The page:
House GOP targets the U.N.
House Republicans are planning to introduce legislation Tuesday that will force major changes at the United Nations, an organization that the bill’s author has called a “stew of corruption, mismanagement and negligence.”
The bill, by Republican House Foreign Affairs Committee Chairwoman Ileana Ros-Lehtinen, would require the U.N. adopt a voluntary budget model, in which countries selectively choose which U.N. agencies to fund.
The bill is expected to be introduced Tuesday, and will also end funding for Palestinian refugees and limit the use of U.S. funds only to projects directly outlined by Congress.
An aide familiar with the legislation told Bloomberg News that shifting the U.N. budget to a voluntary system would encourage competition for funds and better performance from U.N. agencies.
Ros-Lehtinen’s leverage for change at the U.N. is the large amount of the international body’s budget that the American taxpayer has traditionally been responsible for. The United States pays 22 percent of the U.N.’s regular operations budget, and is assessed 27 percent of the peacekeeping budget. U.S. payments totaled $3.35 billion in 2010, of which $2.67 billion was spent on peacekeeping operations worldwide.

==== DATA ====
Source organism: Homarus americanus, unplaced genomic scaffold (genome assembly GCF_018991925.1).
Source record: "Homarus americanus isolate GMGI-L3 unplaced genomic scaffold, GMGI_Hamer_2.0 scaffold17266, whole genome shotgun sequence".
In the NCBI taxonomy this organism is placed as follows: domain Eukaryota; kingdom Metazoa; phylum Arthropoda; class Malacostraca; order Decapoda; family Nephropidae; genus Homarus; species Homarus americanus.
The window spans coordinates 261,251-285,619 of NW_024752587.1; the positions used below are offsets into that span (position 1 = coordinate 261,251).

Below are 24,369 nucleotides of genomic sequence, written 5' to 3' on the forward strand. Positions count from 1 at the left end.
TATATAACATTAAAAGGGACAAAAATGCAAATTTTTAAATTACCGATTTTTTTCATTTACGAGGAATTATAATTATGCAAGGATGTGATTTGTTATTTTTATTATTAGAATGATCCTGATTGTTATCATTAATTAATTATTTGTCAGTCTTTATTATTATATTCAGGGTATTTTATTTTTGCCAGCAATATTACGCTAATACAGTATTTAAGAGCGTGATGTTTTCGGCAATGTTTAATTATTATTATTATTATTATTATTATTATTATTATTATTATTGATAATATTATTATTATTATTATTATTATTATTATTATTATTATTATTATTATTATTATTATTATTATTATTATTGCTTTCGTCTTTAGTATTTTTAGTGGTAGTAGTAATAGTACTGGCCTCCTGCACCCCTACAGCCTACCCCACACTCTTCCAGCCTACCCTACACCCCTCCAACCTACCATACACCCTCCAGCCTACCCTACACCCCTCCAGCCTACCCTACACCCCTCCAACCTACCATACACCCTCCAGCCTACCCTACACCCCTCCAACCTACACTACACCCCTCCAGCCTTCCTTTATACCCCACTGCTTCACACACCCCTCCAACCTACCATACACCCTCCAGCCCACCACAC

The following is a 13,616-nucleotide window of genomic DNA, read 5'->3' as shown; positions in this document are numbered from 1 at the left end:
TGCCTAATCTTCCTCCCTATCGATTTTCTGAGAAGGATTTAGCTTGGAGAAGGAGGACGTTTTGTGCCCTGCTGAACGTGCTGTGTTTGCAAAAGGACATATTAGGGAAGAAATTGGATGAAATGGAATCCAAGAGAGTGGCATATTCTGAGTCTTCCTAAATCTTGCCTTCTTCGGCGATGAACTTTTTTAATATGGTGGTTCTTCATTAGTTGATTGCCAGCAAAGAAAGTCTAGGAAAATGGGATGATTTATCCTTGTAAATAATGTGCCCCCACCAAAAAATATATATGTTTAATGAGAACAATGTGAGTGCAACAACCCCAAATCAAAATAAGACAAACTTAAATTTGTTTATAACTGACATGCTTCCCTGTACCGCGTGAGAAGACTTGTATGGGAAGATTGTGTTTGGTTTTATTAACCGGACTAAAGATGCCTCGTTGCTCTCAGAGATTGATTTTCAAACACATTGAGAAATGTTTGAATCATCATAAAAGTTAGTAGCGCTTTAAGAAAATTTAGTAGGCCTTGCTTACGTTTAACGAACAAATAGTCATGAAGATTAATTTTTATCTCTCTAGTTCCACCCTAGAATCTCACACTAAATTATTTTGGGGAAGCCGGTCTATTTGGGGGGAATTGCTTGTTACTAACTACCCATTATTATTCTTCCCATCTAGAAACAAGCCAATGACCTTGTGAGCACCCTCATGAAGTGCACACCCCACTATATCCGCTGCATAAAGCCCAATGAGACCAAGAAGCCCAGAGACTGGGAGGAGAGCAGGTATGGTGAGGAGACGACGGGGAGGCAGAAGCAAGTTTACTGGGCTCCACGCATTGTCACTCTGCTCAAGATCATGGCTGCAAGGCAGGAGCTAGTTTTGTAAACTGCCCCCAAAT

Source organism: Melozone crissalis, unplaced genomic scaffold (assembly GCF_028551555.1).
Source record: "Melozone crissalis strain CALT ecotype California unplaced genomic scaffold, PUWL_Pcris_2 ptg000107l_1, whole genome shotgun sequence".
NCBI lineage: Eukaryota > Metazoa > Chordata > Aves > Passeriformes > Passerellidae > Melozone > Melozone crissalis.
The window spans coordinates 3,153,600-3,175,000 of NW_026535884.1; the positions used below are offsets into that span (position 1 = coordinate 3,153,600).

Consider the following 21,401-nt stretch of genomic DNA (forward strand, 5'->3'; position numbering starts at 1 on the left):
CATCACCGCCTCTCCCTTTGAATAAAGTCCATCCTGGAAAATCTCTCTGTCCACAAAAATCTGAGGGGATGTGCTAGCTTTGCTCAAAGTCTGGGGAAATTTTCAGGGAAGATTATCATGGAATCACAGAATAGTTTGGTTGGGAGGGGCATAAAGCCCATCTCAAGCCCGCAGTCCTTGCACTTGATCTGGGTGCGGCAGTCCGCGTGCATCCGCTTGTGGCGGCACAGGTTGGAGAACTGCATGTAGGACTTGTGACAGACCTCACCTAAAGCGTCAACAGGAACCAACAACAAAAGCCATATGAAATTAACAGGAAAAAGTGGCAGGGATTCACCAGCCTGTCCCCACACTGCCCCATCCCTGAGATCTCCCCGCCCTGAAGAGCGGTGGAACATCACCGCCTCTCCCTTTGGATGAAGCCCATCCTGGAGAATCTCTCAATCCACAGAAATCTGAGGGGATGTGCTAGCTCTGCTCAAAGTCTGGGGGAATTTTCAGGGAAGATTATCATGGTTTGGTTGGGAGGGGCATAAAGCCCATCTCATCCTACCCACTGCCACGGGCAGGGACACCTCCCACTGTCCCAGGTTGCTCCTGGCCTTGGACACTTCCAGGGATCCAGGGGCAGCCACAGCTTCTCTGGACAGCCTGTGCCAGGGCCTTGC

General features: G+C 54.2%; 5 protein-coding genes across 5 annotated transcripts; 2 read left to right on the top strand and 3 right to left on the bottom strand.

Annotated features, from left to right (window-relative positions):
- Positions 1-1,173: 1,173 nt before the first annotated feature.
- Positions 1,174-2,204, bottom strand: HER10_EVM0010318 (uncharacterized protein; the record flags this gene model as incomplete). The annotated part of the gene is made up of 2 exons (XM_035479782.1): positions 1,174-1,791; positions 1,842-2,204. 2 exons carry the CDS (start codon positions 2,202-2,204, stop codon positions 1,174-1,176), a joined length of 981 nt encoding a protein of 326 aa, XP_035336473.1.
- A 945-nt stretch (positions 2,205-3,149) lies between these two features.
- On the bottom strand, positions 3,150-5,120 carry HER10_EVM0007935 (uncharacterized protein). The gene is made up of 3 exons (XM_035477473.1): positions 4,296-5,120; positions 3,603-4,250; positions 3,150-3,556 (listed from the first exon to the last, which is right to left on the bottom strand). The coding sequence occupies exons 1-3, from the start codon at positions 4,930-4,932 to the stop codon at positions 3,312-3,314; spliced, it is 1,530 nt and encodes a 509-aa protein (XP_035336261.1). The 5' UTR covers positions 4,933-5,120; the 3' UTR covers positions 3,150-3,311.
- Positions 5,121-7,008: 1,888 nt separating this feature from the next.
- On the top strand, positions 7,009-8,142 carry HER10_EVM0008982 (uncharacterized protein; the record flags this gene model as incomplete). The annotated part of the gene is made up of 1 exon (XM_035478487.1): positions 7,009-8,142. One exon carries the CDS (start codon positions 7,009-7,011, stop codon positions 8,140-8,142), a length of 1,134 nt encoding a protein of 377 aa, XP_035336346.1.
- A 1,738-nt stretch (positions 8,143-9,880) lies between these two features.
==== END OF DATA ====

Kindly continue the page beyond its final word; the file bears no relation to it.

This Republican vision on foreign affairs stands in stark contrast to that of President Barack Obama’s, which has focused recently on multilateralism and international consensus.
But Republicans are not the only ones concerned about growing spending at the United Nations. Speaking on behalf of the United States, senior U.S. diplomat Joseph Torsella recently objected to a nearly 3 percent cost of living raise to the approximately 5,000 U.N. employees in New York City, saying that “a raise is inappropriate at this time of global fiscal austerity, when member state governments everywhere are implementing drastic austerity measures.”